NASCAR has always strove to separate itself from the various forms and classes of motor racing - in a good way, of course - but it also is different from all of the major professional sports in the way it guards the rules of its game.
Strangely, one of the rules of stock car racing's largest sanctioning organization is not to provide a copy of its 172-page rule book to the general public.
A report published by USA Today revealed that NASCAR is the only major sport that does not make its Sprint Cup Series rules and regulations available to the public. As a popular sport that boasts a huge fan base with a wide national following, this appears on the surface to be a very strange operational decision.
According to the author of the report, Major League Baseball, the National Football League, National Basketball Association and the National Hockey League all post their rule books on their websites. NASCAR does not. NASCAR officials say that the rule books for its racing series (Sprint Cup, Nationwide and Camping World Truck Series) are available to all of its members and are provided every year to representatives of the media.
Other race car organizations do make their competition rules available to the public, but not free. IndyCar sells copies of its rule book for $25, according to the report provided to USA Today. The National Hot Rod Association (NHRA) sells its rule book, available on its website, for $10.
Major League Baseball never thought otherwise about making the MLB rules available, according to director of public relations Mike Teevan. "Fans are so passionate, and when things come up, they'll want to know the answers," Teevan said. "We're happy to put the rules out there and let them sort of act as the umpire."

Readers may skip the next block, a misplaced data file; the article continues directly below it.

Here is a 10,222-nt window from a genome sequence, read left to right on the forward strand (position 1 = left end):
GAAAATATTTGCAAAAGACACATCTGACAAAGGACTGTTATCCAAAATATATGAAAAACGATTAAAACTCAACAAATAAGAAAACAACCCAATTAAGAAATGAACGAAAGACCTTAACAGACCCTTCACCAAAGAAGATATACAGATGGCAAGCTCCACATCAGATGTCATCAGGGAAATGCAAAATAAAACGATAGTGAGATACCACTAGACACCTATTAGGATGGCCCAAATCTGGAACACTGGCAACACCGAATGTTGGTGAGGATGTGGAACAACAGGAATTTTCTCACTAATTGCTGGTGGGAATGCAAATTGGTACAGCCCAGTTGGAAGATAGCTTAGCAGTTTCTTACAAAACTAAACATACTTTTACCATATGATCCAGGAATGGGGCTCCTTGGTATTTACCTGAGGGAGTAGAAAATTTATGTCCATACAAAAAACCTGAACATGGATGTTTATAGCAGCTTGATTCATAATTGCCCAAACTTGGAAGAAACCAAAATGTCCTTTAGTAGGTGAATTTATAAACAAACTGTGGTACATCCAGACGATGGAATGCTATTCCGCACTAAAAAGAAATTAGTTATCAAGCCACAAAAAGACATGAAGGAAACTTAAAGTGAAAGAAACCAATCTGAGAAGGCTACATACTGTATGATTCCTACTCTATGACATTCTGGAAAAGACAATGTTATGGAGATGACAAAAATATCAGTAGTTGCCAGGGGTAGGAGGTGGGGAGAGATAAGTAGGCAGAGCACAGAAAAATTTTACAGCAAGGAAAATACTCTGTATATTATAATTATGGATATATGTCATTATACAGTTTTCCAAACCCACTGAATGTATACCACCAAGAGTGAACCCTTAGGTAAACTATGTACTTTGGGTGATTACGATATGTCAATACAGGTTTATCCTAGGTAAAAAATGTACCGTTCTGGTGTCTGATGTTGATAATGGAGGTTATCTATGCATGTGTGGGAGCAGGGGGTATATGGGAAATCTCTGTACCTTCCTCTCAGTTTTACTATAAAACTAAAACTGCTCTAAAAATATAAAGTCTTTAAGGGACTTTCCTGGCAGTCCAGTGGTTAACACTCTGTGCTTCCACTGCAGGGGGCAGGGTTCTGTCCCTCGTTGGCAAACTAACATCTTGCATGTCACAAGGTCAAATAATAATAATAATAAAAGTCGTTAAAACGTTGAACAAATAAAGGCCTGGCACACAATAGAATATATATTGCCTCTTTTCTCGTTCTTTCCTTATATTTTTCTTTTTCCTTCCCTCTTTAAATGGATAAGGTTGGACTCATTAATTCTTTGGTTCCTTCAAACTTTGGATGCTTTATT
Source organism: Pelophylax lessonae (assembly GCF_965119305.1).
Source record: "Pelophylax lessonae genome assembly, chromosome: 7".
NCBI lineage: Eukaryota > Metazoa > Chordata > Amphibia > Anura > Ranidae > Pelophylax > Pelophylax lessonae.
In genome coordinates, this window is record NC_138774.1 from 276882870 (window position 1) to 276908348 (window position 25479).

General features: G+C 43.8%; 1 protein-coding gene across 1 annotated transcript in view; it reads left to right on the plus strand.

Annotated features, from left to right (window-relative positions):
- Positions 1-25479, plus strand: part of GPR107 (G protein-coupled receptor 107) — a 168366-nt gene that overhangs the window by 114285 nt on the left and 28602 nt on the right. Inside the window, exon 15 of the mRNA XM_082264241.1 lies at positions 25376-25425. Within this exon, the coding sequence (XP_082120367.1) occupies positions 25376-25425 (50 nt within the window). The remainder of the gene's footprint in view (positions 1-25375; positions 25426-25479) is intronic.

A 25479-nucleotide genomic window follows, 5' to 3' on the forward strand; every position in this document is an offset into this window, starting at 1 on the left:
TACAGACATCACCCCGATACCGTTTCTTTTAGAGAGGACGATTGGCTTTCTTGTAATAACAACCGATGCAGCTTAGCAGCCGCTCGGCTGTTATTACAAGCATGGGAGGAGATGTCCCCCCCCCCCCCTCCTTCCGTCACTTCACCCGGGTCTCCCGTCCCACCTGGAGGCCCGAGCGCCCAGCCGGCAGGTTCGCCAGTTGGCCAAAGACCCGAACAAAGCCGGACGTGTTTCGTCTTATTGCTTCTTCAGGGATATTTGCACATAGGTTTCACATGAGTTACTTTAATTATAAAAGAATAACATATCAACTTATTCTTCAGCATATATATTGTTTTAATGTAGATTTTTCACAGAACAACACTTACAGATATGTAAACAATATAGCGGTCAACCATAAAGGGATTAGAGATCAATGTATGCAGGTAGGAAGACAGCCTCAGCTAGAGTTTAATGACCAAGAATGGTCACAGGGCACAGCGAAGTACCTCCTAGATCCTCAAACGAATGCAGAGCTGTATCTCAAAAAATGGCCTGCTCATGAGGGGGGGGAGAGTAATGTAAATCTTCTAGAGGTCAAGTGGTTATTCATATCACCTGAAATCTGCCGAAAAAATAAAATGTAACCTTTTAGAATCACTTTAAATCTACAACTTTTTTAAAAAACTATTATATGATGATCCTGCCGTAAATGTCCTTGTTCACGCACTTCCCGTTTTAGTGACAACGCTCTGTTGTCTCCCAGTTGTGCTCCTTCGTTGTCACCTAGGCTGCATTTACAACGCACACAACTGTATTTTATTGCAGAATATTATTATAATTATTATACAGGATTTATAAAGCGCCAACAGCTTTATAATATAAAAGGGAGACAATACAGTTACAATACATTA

Both the NBA and NHL supplement their online rule books with a video component that shows fans in visual form what are infractions and why. The NFL does something similar on its website, but not in video form. A case book is available to fans, describing various plays and why certain infractions are called.
According to NASCAR, making the rule book available to the public is not something that ‘has been high our priority list," said Robin Pemberton, vice president of competition, "because (the media) get them and )the media) can answer the question and write whatever (it) needs to write about (on) the rule book."
For an organization that says it wants to be more transparent about how it operates, this certainly seems like a strange way to walk the talk.
Additional news and information on NASCAR and the Sprint Cup and Nationwide Series.